TAMMY by Tammy Faye Messner

TAMMY

Telling It My Way
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KIRKUS REVIEW

 Excruciating drivel from the ex-wife of fallen televangelist Jim Bakker. Nearly a decade after PTL's collapse and her first husband's incarceration, the unsinkable Tammy Faye has resurfaced with her own talk show, a second marriage, and a wig business. This autobiography is part of her return to the public eye, an attempt to explain her marriages, her ministry, and her mascara (after a fundamentalist childhood in which cosmetics were forbidden, Tammy Faye discovered at age 17 that ``what I lacked in breasts I more than made up for in eyelashes''). What results from these self-revelations is an often skewed version of reality. She denies that she ever enjoyed an extravagant lifestyle at Heritage USA (the purported air-conditioner in the doghouse was really just a heating unit) and rejects any notion of financial wrongdoing on Bakker's part. She sees his downfall as the result of a conspiracy led by Jerry Falwell and suggests that high members of the Reagan administration, such as Ed Meese, assisted in the plot. Although even Falwell's supporters would not claim him to be above reproach, many of Tammy Faye's accusations are simply unsupportable. And her narrative has clearly benefited from hindsight. Repeatedly, she describes herself as intuitively mistrusting Falwell and others, but claims that Jim never listened to her advice and that his poor decisions led them to ruin. Her version of the PTL scandal is certainly the most salacious part of the book, which at other times is riddled with aphorisms like ``Faith is spelled R-I-S-K'' and ``God wants us to prosper.'' Jessica Hahn is regarded as a seductive tart who deserves all blame, and Tammy Faye expresses wonder that anyone would consider Hahn attractive, since ``she didn't even have boobs.'' Only diehard PTL followers will have sufficient faith to waste their money on this. (Jim Bakker is also publishing a memoir; see p. 1392.) (Author tour; satellite TV tour)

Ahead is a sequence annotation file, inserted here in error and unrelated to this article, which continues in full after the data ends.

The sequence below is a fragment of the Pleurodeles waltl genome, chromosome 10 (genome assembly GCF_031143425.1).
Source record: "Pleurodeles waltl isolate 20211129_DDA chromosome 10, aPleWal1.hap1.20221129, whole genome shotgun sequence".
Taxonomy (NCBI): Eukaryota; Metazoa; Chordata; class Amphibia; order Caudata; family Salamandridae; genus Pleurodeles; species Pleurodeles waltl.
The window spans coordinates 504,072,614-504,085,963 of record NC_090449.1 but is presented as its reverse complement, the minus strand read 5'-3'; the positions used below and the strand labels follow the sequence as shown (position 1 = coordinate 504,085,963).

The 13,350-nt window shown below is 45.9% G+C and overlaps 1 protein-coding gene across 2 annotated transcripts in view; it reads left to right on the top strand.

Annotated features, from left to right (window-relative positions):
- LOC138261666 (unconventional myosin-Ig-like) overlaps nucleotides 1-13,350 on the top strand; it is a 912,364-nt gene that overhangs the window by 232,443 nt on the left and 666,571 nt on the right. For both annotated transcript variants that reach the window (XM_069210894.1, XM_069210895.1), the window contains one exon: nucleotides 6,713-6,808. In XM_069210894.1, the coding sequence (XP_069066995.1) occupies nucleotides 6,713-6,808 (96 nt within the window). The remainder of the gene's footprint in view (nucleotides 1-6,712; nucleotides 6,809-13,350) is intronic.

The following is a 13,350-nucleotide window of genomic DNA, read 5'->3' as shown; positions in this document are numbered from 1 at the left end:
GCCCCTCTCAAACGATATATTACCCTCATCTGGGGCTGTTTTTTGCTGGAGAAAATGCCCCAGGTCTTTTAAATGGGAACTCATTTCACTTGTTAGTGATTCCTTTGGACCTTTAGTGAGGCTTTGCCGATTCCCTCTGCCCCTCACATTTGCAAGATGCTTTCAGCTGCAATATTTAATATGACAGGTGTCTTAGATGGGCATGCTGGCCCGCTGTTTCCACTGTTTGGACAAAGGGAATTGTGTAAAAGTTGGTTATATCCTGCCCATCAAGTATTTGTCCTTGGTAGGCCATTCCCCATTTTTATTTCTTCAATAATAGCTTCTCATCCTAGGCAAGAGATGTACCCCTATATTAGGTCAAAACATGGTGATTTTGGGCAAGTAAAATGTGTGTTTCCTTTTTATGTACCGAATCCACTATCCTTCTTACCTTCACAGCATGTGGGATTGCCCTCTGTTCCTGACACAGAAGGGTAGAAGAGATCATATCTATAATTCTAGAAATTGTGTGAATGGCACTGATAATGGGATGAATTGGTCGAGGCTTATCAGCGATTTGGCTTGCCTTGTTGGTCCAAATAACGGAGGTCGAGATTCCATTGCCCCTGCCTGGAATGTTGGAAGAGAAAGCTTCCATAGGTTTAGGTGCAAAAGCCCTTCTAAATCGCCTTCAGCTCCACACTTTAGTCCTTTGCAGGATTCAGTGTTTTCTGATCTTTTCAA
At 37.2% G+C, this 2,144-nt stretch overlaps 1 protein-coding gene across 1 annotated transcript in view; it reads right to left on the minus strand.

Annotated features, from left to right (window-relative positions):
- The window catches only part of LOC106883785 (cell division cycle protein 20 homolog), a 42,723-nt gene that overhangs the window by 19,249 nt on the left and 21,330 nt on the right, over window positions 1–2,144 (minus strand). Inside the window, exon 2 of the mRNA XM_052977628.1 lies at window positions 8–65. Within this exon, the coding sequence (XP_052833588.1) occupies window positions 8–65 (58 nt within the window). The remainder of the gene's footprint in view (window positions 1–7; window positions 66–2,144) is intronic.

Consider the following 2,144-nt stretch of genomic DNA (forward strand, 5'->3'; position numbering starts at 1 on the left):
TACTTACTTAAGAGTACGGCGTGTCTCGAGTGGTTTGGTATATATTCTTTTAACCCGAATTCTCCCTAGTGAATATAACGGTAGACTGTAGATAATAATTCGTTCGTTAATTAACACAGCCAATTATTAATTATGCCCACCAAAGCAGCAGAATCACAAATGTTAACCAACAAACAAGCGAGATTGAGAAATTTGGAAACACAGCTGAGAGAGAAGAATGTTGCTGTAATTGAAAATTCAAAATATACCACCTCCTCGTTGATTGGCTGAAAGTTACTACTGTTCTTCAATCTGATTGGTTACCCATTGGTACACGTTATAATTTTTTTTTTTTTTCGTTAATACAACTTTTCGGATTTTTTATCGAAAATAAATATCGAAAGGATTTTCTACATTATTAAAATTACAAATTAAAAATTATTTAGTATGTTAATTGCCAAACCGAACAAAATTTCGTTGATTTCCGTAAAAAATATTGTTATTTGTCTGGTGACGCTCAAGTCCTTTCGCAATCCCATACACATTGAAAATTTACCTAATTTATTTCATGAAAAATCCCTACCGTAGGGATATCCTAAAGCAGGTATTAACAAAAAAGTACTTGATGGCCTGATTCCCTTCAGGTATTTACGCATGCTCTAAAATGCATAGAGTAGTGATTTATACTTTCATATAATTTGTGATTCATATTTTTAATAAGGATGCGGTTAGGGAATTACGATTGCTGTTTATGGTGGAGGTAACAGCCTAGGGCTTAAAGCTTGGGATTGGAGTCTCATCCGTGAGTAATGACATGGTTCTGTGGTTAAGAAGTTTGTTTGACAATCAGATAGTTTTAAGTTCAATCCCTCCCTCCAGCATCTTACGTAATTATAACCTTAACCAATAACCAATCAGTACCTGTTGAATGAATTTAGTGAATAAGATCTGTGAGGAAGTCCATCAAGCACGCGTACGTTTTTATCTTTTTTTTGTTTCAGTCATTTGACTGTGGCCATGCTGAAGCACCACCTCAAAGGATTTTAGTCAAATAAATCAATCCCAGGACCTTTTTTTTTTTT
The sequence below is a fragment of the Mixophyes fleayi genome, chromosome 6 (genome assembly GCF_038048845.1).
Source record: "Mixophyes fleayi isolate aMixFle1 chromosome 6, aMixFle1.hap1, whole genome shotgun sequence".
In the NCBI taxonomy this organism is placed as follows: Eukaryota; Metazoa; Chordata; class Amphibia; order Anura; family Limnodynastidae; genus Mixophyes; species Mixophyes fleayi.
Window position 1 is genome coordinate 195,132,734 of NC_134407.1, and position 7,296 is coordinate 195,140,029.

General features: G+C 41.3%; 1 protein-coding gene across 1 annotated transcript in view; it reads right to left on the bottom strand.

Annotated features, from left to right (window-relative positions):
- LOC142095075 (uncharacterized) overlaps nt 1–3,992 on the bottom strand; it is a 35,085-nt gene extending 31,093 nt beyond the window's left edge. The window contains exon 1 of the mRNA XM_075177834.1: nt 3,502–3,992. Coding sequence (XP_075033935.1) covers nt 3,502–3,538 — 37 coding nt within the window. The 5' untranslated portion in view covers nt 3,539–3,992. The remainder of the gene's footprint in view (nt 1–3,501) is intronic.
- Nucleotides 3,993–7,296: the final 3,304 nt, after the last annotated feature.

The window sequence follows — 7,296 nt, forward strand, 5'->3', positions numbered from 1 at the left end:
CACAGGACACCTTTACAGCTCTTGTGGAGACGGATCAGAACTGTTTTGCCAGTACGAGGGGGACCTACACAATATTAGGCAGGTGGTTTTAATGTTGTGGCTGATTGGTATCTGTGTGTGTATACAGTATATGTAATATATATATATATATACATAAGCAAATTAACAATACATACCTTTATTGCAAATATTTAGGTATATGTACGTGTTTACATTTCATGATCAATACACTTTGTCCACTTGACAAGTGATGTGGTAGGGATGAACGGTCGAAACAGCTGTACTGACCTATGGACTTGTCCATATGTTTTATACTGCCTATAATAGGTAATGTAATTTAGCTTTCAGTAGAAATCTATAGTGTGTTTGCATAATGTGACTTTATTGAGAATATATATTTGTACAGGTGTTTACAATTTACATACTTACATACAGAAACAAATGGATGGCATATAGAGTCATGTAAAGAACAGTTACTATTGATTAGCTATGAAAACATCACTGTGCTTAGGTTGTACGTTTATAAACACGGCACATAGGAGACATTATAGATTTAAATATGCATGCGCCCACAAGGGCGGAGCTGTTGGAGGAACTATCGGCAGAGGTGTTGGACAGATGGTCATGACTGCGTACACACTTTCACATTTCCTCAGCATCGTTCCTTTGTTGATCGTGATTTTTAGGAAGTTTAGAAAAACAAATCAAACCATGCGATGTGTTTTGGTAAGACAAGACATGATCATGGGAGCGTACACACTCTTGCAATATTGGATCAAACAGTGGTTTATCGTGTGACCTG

Pub Date: Nov. 1st, 1996
ISBN: 0-679-44515-3
Page count: 352pp
Publisher: Villard
Review Posted Online:
Kirkus Reviews Issue: Sept. 15th, 1996




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